Basque American Klika Bands

Klika in America poster, 2008.

The klikas are something really unique to the Basque American community. Klika is a drum and bugle corps with a clear Basque-French tradition.

The klikas do not always have the same instruments, but drums and bugles are indispensable. Besides bugles and drums a klika might also have trumpets and larger drums such as a bass. In addition to the musicians, Klikas include traditional French military characters from the 19th century; the makilaria (baton major), the zapurrak (sappers, which represent combat engineers) and banderak (flag bearers). Of course, as representatives of the community, the banderak have an even older origin than the 19th century.

Because of their French-Basque roots, the klikas are only located in California where most of the Basques from Iparralde have settled.

 

 

 

  • The most recent klika of Rocklin (2007)

 

The Klikas have typically played two or three songs, “A vous les jeunes” “Beret rouge” "Osea" or “Garde a vous”. The bugle can only play four notes which limits the variety of songs the band can include in its repertoire.  Similar to military bands, the klikas were originally formed by men, however, with time, women have been incorporated into the klikas of California.

As a cohort of instruments, the klikas are unique; they are the only traditional brass bands in the Basque-American community and their clearly military traditions exhibit roots far different from other Basque instrumental groups. These traditions date back to the years of the second French empire (1852-1870) when the Basques living in Iparralde were recruited to military service in the French army. In those days, the French army had a large number of drummers and buglers directed by a baton major1. 

A French army Brass Band during the Second Empire (1852-1870)1.

According to many2, some Basque dancers from Iparralde were recruited for the dance troupes of the famous King Louis XIV, because of their well-known dancing skills. So, in a similar way, the French army took many of the young Basque soldiers as musicians for the brass bands of the armies during the 19th and 20th centuries. Upon completing military service, many Basques would know how to play bugle and drums and they would come back to the Basque Country with this knowledge. Actually, many of the first klika players from San Francisco and Chino, were immigrants who learned to play these classic instruments of the brass bands in the French armies3

The French army influence is obvious in the costumes of the zapurra and makilaria. The zapurra, with a tall black hat, came from the engineers and imperial grenadiers of the French army in the 19th century wars, who usually carried an axe with them. The makilaria were the baton majors in these military brass bands and they still wear similar hats.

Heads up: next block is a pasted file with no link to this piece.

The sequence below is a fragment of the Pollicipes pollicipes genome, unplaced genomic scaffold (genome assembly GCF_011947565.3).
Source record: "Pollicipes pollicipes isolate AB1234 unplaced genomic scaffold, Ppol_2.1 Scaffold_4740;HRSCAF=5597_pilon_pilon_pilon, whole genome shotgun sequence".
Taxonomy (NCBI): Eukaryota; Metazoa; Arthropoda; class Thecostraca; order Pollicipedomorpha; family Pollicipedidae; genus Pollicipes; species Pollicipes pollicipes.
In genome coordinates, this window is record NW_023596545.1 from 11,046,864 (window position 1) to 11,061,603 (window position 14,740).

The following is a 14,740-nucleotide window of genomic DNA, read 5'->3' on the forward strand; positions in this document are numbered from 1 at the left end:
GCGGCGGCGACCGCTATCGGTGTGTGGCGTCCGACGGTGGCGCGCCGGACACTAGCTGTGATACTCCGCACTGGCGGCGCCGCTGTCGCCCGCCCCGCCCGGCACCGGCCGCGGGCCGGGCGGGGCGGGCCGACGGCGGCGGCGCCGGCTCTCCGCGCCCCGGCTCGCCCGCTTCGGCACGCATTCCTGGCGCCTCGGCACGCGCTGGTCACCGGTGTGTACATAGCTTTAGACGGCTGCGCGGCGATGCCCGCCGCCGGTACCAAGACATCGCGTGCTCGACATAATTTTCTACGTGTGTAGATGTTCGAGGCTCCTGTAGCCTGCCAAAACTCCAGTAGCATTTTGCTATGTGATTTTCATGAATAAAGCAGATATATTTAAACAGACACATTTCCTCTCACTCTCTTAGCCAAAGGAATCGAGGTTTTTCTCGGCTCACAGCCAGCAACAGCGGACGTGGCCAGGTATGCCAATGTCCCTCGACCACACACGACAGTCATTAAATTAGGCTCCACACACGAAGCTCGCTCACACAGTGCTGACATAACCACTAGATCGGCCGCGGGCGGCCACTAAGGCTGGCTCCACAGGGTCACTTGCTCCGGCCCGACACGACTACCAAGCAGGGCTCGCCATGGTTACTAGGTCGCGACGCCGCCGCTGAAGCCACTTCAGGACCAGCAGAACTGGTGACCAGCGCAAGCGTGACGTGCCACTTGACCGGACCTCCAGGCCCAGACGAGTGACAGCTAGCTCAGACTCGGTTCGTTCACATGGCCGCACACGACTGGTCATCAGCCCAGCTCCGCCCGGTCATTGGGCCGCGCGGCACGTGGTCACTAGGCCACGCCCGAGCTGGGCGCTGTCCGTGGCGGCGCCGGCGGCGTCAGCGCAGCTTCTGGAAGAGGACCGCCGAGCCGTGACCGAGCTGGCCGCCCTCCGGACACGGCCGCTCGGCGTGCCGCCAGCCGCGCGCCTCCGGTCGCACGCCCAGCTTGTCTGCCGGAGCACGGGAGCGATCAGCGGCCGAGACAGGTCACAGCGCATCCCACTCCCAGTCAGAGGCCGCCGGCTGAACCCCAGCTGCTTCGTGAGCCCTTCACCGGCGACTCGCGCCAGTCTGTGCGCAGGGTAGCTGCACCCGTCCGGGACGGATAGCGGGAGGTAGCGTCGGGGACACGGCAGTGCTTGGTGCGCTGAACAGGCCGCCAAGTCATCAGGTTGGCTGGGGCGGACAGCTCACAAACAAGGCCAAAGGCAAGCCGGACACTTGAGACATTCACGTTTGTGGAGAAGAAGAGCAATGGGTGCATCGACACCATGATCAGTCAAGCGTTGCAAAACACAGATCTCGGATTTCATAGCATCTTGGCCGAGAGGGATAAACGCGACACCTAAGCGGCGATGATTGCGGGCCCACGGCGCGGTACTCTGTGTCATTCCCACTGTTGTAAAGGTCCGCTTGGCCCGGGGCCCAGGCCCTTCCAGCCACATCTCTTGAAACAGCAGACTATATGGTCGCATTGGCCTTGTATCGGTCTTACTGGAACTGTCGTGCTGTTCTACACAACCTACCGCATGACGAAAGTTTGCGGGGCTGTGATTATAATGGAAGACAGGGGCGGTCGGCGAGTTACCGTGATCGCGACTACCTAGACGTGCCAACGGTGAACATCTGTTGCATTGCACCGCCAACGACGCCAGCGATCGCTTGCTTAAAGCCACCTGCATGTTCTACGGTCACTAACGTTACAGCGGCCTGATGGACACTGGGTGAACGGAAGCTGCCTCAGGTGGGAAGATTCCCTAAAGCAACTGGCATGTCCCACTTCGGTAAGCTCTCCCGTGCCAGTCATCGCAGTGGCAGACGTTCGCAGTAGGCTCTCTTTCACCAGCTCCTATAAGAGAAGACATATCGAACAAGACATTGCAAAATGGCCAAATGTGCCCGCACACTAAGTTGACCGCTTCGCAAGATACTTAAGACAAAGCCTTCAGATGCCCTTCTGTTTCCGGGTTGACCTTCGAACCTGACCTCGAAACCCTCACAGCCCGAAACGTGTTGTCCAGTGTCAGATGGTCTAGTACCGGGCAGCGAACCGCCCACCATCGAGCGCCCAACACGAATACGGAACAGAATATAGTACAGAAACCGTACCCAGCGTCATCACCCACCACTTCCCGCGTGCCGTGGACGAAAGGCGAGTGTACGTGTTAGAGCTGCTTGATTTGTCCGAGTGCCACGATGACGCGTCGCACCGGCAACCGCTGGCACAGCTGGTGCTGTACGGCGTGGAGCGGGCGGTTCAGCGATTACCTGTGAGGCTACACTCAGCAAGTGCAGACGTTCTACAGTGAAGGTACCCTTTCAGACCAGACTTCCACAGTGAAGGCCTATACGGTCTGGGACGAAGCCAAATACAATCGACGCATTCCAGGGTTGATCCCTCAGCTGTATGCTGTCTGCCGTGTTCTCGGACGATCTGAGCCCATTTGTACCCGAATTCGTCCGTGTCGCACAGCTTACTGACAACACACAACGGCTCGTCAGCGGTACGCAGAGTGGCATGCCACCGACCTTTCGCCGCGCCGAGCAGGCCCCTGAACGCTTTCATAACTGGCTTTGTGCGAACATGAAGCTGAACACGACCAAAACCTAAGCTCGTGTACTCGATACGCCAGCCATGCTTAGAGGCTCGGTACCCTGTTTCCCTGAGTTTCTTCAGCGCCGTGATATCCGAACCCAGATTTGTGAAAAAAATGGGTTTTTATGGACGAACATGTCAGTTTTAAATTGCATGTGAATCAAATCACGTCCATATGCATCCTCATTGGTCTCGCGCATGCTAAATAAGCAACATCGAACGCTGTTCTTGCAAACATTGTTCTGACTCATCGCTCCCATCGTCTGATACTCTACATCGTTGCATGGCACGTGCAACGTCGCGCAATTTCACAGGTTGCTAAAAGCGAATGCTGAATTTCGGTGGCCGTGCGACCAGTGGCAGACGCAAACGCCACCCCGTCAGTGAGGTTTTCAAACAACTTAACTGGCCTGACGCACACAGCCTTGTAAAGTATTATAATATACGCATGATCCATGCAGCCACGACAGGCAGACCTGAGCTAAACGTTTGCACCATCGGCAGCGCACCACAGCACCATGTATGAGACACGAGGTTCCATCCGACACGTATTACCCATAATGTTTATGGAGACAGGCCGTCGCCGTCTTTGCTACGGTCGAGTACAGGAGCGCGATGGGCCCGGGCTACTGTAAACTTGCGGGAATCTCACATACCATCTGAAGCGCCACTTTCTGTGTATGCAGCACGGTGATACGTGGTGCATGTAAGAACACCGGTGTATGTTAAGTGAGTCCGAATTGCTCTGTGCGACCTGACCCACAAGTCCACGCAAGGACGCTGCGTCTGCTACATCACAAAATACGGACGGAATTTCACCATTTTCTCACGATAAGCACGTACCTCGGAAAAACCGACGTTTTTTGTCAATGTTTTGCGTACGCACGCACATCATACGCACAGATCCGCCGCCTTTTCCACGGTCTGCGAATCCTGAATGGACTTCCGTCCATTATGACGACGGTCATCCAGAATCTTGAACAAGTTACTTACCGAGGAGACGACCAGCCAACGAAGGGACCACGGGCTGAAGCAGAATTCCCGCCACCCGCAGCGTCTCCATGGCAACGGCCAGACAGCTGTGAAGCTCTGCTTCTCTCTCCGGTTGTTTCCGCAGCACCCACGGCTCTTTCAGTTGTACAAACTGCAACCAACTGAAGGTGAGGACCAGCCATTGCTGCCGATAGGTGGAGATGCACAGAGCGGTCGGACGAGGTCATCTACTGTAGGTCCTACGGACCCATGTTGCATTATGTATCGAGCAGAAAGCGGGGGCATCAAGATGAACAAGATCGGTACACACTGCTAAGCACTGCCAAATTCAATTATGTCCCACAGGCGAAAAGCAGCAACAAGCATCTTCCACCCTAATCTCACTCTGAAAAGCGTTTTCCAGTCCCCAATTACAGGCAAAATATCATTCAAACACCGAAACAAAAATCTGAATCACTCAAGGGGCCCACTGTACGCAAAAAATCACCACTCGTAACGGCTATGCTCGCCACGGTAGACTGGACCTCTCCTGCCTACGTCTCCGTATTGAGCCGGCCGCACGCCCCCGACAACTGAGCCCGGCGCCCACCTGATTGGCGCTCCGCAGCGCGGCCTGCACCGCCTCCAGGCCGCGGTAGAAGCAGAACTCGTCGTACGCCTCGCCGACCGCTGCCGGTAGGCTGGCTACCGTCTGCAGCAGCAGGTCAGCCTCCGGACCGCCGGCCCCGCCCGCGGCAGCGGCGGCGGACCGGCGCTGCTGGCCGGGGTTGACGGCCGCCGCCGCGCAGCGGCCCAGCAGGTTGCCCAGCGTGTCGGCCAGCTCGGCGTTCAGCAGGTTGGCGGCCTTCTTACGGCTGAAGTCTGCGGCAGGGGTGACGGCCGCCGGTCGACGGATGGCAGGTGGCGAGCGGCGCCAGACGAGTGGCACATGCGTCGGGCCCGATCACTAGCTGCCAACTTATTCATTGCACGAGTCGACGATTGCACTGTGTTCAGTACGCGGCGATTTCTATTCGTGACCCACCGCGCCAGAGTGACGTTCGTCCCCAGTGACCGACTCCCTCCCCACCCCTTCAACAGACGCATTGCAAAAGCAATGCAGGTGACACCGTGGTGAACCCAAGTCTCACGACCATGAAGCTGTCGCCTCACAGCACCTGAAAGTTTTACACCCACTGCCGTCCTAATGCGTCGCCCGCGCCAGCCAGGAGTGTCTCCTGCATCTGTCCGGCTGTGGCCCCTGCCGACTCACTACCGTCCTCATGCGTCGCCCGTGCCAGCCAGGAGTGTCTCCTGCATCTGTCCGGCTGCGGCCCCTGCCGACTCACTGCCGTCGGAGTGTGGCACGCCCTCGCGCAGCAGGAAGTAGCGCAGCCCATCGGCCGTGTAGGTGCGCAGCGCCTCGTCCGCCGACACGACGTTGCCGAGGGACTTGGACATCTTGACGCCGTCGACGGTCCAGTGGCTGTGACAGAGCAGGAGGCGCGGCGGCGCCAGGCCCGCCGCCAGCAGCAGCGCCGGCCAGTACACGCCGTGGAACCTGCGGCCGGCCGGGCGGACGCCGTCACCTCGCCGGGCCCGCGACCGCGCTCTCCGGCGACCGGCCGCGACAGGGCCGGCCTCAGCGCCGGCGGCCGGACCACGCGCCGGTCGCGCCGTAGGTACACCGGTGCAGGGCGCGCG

The makilaria is the central figure in the parade. The function of the makilaria is to keep the beat for the drums and the bugles, signal the start of the songs and generally direct the group. However the makilariak are more than that. They are a spectacle all by themselves due to their ability to twirl the baton.

However, in the old country the klikas have traditionally been used in the parades of the Besta Berri (the celebration of the Corpus Christi Day in Basque) a feast day of the Catholic faith (the celebration of the body of Christ) but this day also provides an opportunity for all the people of the village to participate in a civic/religious parade. The celebration of the Besta Berri is a tradition not only in Iparralde (for example there are dances of Corpus Christi in Onate) but the characteristic of community parades is really specific to Iparralde villages4.

At this Catholic feast, which dates from the middle ages, the brass band would accompany the religious procession across town to the main church. Prior to the 19th century, the brass bands that accompanied these processions had distinct Napoleonic army influences. The flag carrier would likely have been a former soldier who had remained in the town and would then carry the flag of the village. Beginning in the 20th century the processions were accompanied by members of the French National Guard5. Nowadays the California klikas carry the flags of the United States, the Basque Country and France, to show pride in the different cultural roots that form their Basque-American identity.

In this way, the Besta Berri is a social-religious celebration where the different social groups, especially the young ones of the village, can show their pride in belonging to the community. Unlike the mostly religious context of the old world, the Basque American klikas kept only the social part: the klikas are a way of showing their pride in being Basque and belonging to a thriving Basque-American community.The 30th of August, 2008 a Klika in America homage was organized by NABO  inside the Chino Basque Club forty anniversary.

1 Miquel Pierre: Le Second Empire, Tresors de la Photographie. Relie, 1979.

2 http://www.eke.eus/es/kultura/danza-vasca/danza-vasca-preguntas-respuestas/#-es-cierto-que-el-ballet-naci--de-la-danza-vasca-

3 Interview to Michel Plaa in the documentary Southern California Klika.

4 https://youtu.be/uloU0U5ocs0

5 Aunamendi entziklopedia

http://www.nabasque.org/old_nabo/NABO/Klika.htm

Other Sources: Oiarzabal, Pedro J.; Gardeners of Identity, Basques in the San Francisco Bay Area. Vitoria-Gasteiz , 2009. 

http://www.nabasque.org/klika.html#

http://www.nabasque.org/old_nabo/Pages/klika_tribute.htm

November 30, 1987 - The Klika band from Bakersfield playing in NABO convention, parading with the USA and Basque flags. Jay Uberuega Hormaechea Collection - Bk 44 -13.

November 30, 1987 - The Klika band from Bakersfield playing in NABO convention. Jay Uberuega Hormaechea Collection - Bk 44 -13.

Audio Recording: 
Osean, 6.
Osean Zaharra, 6.
Besta Berri, 6.
Garde-vous, 6.